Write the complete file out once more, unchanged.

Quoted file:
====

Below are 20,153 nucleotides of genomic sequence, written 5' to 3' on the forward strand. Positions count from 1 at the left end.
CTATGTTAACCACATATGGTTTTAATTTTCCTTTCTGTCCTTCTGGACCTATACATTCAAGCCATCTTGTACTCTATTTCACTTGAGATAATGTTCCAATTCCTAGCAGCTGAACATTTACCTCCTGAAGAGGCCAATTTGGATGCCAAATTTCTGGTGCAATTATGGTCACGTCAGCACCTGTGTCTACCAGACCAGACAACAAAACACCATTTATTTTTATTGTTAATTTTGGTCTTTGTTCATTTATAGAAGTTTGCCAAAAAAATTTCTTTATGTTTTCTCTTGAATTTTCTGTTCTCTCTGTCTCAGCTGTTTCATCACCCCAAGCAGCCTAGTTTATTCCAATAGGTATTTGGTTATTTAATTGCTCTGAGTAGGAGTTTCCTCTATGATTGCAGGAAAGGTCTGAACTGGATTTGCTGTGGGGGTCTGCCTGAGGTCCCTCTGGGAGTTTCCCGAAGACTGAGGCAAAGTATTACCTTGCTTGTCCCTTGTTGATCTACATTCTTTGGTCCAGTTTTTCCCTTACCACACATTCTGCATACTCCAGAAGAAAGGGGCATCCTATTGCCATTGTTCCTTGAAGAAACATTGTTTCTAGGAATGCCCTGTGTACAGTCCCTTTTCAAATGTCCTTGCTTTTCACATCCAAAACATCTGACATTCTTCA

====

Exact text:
Below are 20,153 nucleotides of genomic sequence, written 5' to 3' on the forward strand. Positions count from 1 at the left end.
CTATGTTAACCACATATGGTTTTAATTTTCCTTTCTGTCCTTCTGGACCTATACATTCAAGCCATCTTGTACTCTATTTCACTTGAGATAATGTTCCAATTCCTAGCAGCTGAACATTTACCTCCTGAAGAGGCCAATTTGGATGCCAAATTTCTGGTGCAATTATGGTCACGTCAGCACCTGTGTCTACCAGACCAGACAACAAAACACCATTTATTTTTATTGTTAATTTTGGTCTTTGTTCATTTATAGAAGTTTGCCAAAAAAATTTCTTTATGTTTTCTCTTGAATTTTCTGTTCTCTCTGTCTCAGCTGTTTCATCACCCCAAGCAGCCTAGTTTATTCCAATAGGTATTTGGTTATTTAATTGCTCTGAGTAGGAGTTTCCTCTATGATTGCAGGAAAGGTCTGAACTGGATTTGCTGTGGGGGTCTGCCTGAGGTCCCTCTGGGAGTTTCCCGAAGACTGAGGCAAAGTATTACCTTGCTTGTCCCTTGTTGATCTACATTCTTTGGTCCAGTTTTTCCCTTACCACACATTCTGCATACTCCAGAAGAAAGGGGCATCCTATTGCCATTGTTCCTTGAAGAAACATTGTTTCTAGGAATGCCCTGTGTACAGTCCCTTTTCAAATGTCCTTGCTTTTCACATCCAAAACATCTGACATTCTTCA